If we look back at the function of departments, there are problems, but the deputy minister has only been there a year, and the deputy before that was there only a year and a half, so no one is accountable. They can always say they were not there or not there long enough. This was the recommendation which came forward in the Gomery report that the tenure of a deputy minister should be at least five years, so that there is accountability and that those deputies be held to account.
The second measure is the whole issue of sanctions. This is a tool that would be available to ministers and deputy ministers when we do have wrongdoing, not mistakes. This has been talked about in the accountability act with the financial administration and I agree with that, but it should be stronger than that. I have been on the public accounts committee for five and a half years now and I have seen problems. With a budget of $200 billion and 450,000 public servants, there are going to be problems. If anyone in the House thinks that they are going to correct all the problems of the world by one act, they are fooling themselves.
I have asked the question at least 40 or 50 times, when there is a problem and someone sees wrongdoing, of whether there has been any disciplinary action taken? Every time the answer has been “no”. Was there any disciplinary action taken with Mr. Guité? No. Was there any disciplinary action taken with Mr. Quail? No. No one has ever been disciplined, that I am aware of, in any of the cases of wrongdoing we have investigated in the public accounts committee.
Those two measures would increase and improve accountability tremendously in the House, although they are not in the bill. Having said that, this is why we debate these bills in the House. That is why they are referred to committee and it will come back, and I do look forward to the debate.
The only difficulty I see which disappoints me tremendously is what I call the pith and substance of what the accountability bill states is going on here in Ottawa. The government says it has five priorities but actually it has six.
The first priority of the Prime Minister was to appoint his co-chair to the Senate and then appoint him as the Minister of Public Works and Government Services. That absolutely destroys any line of accountability in the House. The House of Commons is an institution of accountability. Our job is to pass legislation, grant allocations for spending of money, and to hold the executive to account.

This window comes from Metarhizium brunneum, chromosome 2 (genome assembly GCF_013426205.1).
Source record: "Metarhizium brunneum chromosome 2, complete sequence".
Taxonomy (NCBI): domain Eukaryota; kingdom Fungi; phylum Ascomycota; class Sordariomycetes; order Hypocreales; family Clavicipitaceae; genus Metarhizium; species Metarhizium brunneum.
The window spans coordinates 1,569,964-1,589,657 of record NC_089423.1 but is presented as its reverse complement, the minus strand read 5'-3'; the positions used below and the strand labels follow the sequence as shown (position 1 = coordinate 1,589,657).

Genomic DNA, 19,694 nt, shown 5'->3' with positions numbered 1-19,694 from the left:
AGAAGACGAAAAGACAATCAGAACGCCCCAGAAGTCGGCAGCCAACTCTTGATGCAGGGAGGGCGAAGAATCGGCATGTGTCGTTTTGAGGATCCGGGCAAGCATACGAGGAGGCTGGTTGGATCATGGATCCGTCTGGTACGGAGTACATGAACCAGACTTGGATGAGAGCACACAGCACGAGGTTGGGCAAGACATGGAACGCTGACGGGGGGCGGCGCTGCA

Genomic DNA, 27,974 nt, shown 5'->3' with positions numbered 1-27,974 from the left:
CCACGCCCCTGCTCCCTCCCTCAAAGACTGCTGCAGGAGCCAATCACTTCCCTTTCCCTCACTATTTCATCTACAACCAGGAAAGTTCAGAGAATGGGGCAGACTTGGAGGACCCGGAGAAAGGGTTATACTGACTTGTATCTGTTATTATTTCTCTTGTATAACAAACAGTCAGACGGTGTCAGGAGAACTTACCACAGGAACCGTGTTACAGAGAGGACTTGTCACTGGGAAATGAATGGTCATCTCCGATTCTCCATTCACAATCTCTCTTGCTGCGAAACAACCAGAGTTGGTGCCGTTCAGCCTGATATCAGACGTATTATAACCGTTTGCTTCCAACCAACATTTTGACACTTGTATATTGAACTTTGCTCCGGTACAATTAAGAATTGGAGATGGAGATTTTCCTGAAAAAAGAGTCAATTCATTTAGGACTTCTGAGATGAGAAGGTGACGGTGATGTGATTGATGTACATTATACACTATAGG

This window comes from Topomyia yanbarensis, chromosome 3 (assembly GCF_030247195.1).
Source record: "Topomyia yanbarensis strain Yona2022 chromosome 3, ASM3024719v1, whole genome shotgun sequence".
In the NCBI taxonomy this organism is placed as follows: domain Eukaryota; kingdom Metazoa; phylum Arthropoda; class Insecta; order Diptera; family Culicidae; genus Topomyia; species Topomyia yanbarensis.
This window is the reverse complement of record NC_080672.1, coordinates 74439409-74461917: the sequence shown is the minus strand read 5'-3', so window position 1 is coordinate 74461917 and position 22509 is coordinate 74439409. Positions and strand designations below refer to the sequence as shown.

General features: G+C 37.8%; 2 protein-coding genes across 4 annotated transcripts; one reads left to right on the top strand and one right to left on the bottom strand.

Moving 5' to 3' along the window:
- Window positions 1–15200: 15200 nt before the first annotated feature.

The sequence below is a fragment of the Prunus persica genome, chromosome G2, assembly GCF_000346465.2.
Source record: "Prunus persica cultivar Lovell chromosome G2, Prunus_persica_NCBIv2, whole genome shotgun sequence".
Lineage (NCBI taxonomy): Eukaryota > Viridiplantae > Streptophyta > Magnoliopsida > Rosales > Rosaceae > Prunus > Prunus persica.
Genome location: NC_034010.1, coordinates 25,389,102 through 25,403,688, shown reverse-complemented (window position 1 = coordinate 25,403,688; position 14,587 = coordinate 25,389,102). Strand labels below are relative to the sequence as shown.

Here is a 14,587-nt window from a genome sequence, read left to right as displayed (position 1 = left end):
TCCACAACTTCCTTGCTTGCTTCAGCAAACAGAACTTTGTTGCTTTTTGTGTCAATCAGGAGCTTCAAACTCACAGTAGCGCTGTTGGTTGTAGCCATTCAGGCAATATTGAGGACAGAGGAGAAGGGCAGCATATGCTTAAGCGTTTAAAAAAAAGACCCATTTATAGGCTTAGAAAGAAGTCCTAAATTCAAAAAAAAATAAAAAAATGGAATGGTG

A very important part of the executive of the government is the Minister of Public Works and Government Services, who is not in the House. I asked a member who spoke to the bill yesterday and he said that there is nothing to worry about because the minister is accountable to another institution. That is not accountability. I find it offensive. I was disappointed. I thought the President of the Treasury Board would deal with that spectacle in this bill, but he did not. That is probably the situation I am most disappointed about and I do hope this spectacle does end very soon.
Regarding the whole issue of political fundraising, I agree with the pith and substance of what the bill says, but this Friday night, Mr. Speaker, if you have $1,000, I can get you into a dinner with the Prime Minister in my home town of Charlottetown. If you have $1,500, I can take you to Moncton the following night and you can have two dinners, and enjoy the company of the Prime Minister if you were so interested.
The bill talks about the Ethics Commissioner being of a judicial or quasi-judicial background. We had a spectacle a month ago where the Prime Minister was offering the job to an ex-member of the House. He was qualified, but he certainly did not have these qualifications. Again, it just goes to show that what the act says and what the government is doing are totally opposite and it is very disappointing.
I am thankful for this time to present my views on the bill. I look forward to further debate in the House and to the report of the committee.